RAKK dac Passive Output
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The RAKK dac digital-to-analog converter uses the excellent
Burr-Brown PCM1794 DAC chip, which has a low level differential current audio
output that is not suited for direct connection to a stereo amplifier or
preamplifier. Therefore, circuitry is needed to condition the signal for use with
stereo components. This circuitry needs to provide three functions: gain,
isolation and current-to-voltage (I/V) conversion. There are many ways that
these functions can be implemented and we will address only one of those here -
a passive solution.
A transformer is the perfect device to provide both isolation and gain therefore we have chosen the superb Lundahl LL1674 amorphous core line output transformer for this function. I/V conversion is accomplished simply with a high-quality resistor.
Figure 1. RAKK dac Passive Output schematic
The resistance of 3KΩ was chosen to provide 2VRMS output at a maximum 0dB digital signal. This resistance sets the output impedance of the output stage. For a typical component, an output impedance of 3KΩ would be considered too high and compromise the sonics of that component. However, the RAKK dac Passive Output board is not a typical component. In the typical component, the output impedance is in series with the output, while in the RAKK dac, the output impedance is in parallel with the output. With the resistance in series, the component is a voltage source; with the resistance in parallel, the component is a current source.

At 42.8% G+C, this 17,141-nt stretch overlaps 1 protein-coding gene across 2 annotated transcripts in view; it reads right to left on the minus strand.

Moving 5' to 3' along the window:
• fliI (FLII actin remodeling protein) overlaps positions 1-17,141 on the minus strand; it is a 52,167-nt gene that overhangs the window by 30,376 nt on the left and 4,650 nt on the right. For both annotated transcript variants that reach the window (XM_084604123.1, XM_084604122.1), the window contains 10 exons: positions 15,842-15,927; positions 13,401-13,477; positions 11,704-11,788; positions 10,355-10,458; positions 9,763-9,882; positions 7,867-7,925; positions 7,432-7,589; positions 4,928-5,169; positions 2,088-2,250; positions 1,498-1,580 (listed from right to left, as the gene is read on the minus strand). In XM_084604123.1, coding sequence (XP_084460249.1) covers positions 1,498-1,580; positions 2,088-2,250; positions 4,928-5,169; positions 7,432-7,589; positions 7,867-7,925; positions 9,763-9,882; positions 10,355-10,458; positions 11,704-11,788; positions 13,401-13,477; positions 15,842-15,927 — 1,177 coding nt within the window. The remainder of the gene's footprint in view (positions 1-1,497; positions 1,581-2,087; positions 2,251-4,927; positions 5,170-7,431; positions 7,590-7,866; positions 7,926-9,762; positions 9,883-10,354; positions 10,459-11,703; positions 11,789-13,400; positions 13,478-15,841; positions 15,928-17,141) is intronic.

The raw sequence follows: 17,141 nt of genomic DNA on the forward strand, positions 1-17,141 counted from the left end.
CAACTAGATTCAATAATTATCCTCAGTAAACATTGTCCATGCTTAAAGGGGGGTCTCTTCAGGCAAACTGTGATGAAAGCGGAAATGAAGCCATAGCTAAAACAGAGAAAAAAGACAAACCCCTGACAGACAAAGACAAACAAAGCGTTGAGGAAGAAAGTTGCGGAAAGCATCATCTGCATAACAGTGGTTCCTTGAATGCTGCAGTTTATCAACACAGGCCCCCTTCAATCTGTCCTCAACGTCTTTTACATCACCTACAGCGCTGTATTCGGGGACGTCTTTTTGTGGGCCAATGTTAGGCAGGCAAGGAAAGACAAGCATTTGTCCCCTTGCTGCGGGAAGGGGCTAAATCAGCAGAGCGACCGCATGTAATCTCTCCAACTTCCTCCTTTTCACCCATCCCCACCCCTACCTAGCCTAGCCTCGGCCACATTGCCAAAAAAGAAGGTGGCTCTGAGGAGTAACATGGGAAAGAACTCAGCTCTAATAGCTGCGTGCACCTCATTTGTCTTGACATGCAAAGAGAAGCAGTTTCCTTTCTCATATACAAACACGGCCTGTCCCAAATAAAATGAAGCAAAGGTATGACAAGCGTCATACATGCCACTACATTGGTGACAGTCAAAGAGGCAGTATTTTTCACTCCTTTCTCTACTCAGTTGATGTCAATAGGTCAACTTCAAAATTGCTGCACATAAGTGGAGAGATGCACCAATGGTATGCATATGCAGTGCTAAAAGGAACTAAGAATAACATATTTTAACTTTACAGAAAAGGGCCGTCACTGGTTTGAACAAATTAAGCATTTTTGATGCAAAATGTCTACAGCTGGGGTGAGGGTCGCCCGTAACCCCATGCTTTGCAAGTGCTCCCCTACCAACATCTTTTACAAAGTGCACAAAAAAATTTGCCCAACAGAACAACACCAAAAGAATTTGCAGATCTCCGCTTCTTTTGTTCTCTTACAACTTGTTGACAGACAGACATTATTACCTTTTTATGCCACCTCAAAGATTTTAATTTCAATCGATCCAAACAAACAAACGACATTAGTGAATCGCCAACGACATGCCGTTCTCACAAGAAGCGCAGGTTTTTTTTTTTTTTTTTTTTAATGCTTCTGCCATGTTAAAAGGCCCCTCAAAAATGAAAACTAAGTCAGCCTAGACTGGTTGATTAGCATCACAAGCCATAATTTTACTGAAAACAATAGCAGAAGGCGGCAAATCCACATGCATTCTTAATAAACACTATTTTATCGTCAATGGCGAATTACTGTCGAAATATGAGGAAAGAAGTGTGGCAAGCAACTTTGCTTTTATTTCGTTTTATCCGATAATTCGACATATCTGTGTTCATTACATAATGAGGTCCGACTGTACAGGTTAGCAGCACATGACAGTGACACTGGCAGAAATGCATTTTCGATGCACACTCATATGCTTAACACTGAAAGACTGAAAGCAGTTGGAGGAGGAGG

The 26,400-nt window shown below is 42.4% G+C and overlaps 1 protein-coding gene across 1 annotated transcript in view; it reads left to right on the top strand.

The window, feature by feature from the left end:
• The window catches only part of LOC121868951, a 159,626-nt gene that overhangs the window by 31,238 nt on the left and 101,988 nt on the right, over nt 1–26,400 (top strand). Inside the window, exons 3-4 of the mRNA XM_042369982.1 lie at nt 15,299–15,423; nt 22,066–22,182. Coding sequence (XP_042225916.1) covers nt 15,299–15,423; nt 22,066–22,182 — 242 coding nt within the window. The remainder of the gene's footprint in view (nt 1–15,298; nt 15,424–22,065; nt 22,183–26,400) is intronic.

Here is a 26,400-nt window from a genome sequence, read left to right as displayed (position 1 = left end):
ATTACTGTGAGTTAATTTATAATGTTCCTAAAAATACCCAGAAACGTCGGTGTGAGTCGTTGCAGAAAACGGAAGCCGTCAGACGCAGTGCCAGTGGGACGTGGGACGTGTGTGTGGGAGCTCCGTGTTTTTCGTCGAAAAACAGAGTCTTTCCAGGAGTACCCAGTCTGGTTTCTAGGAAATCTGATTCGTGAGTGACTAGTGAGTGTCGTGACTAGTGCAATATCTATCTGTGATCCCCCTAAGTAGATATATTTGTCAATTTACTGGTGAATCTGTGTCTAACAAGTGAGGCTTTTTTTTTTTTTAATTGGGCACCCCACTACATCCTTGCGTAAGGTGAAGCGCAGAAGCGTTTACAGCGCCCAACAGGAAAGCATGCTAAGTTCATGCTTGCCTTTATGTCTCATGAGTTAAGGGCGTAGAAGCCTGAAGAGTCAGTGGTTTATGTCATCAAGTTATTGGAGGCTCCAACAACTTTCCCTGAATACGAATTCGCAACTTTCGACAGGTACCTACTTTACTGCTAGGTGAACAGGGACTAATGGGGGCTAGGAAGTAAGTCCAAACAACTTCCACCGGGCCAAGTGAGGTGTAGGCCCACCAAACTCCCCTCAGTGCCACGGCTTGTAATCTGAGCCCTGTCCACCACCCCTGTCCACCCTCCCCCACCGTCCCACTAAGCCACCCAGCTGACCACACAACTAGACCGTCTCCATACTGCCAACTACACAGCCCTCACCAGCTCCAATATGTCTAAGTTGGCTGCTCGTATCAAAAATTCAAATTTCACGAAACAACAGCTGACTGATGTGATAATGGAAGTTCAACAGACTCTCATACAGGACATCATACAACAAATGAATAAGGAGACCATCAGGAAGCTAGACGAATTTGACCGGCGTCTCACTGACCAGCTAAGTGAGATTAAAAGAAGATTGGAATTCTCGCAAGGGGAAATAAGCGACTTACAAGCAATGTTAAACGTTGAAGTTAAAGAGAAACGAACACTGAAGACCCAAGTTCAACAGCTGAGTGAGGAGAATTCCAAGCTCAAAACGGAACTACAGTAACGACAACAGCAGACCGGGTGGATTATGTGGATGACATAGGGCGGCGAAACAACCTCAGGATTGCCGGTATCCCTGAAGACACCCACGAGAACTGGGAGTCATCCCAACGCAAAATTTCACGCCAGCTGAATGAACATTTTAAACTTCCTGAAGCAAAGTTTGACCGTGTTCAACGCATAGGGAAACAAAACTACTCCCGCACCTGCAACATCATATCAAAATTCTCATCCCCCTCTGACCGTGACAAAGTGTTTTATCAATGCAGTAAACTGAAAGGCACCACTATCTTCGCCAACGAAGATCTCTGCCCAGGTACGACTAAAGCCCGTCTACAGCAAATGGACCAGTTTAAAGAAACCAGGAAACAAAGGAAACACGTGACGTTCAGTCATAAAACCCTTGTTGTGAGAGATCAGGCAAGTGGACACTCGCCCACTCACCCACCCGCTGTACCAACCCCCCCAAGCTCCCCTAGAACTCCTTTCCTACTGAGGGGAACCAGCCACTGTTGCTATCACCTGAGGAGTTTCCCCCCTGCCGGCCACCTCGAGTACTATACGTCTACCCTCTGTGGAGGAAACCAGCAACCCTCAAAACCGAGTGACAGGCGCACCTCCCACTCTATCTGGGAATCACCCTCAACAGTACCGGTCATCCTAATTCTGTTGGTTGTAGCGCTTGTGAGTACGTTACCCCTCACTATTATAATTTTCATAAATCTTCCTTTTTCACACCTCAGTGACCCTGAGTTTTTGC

Figure 2. Series versus parallel output impedance
The significance of this difference is that when the output impedance is in series, external capacitance, for example in an interconnect cable, will form a low-pass filter with the series output impedance. Lowering the output impedance will raise the roll-off of the filter above the audible region. When the output impedance is in parallel, a filter with its sonic effects is not formed; therefore the output impedance may be as large as needed to produce the desired output voltage. In fact, the output impedance may be adjusted with a potentiometer to provide a volume control. The additional parallel resistance is actually a benefit. Although the PCM1794 current output can operate into a moderate resistance, it was designed to operate into a very low resistance: ideally zero Ohms. In the RAKK dac Passive Output, the PCM1794 current output operates into the resistance of the primary winding of the transformer (33Ω) in series with the reflected secondary impedance. When a volume control potentiometer is added in parallel with the output, the reflected impedance is lowered. To maintain a 2VRMS maximum output signal, change the I/V resistor to 4.3KΩ for use with a 10KΩ volume control. This provides an excellent single-source solution for audiophile with a CD-only system, eliminating the need for an external volume control.
Speaking of volume controls, the Transformer Volume Control (TVC), a transformer that has many selectable secondary taps, has become popular with audio enthusiasts. The TVC is an ideal accompanist to the RAKK dac Passive Output. As long as the interconnect cable is not too long, the TVC extends the transformer output of the RAKK dac Passive Output by providing selectable output taps. You may wish to adjust the value of the I/V resistor to provide 2VRMS at the output of the TVC. This value will vary depending upon the model of TVC that you have.
Figure 3. Resistive and TVC volume controls